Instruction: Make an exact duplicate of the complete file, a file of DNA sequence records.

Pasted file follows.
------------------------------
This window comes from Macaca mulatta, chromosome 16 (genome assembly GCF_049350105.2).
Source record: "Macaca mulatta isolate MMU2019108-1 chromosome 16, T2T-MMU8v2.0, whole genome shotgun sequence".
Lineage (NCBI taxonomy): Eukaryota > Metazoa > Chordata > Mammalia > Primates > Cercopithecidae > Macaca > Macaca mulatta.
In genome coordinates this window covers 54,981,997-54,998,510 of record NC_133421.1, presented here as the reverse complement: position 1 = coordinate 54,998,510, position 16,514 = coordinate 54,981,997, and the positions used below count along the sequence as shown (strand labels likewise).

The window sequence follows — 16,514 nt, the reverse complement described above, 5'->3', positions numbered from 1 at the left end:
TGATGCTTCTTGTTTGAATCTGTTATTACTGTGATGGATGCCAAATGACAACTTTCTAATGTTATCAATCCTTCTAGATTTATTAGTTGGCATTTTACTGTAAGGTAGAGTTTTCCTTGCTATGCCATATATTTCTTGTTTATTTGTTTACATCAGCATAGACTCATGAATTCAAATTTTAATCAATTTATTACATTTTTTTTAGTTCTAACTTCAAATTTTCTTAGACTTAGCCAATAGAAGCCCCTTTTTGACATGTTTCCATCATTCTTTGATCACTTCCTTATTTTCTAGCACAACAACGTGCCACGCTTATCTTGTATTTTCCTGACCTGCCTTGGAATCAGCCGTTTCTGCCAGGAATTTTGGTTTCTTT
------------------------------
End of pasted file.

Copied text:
This window comes from Macaca mulatta, chromosome 16 (genome assembly GCF_049350105.2).
Source record: "Macaca mulatta isolate MMU2019108-1 chromosome 16, T2T-MMU8v2.0, whole genome shotgun sequence".
Lineage (NCBI taxonomy): Eukaryota > Metazoa > Chordata > Mammalia > Primates > Cercopithecidae > Macaca > Macaca mulatta.
In genome coordinates this window covers 54,981,997-54,998,510 of record NC_133421.1, presented here as the reverse complement: position 1 = coordinate 54,998,510, position 16,514 = coordinate 54,981,997, and the positions used below count along the sequence as shown (strand labels likewise).

The window sequence follows — 16,514 nt, the reverse complement described above, 5'->3', positions numbered from 1 at the left end:
TGATGCTTCTTGTTTGAATCTGTTATTACTGTGATGGATGCCAAATGACAACTTTCTAATGTTATCAATCCTTCTAGATTTATTAGTTGGCATTTTACTGTAAGGTAGAGTTTTCCTTGCTATGCCATATATTTCTTGTTTATTTGTTTACATCAGCATAGACTCATGAATTCAAATTTTAATCAATTTATTACATTTTTTTTAGTTCTAACTTCAAATTTTCTTAGACTTAGCCAATAGAAGCCCCTTTTTGACATGTTTCCATCATTCTTTGATCACTTCCTTATTTTCTAGCACAACAACGTGCCACGCTTATCTTGTATTTTCCTGACCTGCCTTGGAATCAGCCGTTTCTGCCAGGAATTTTGGTTTCTTT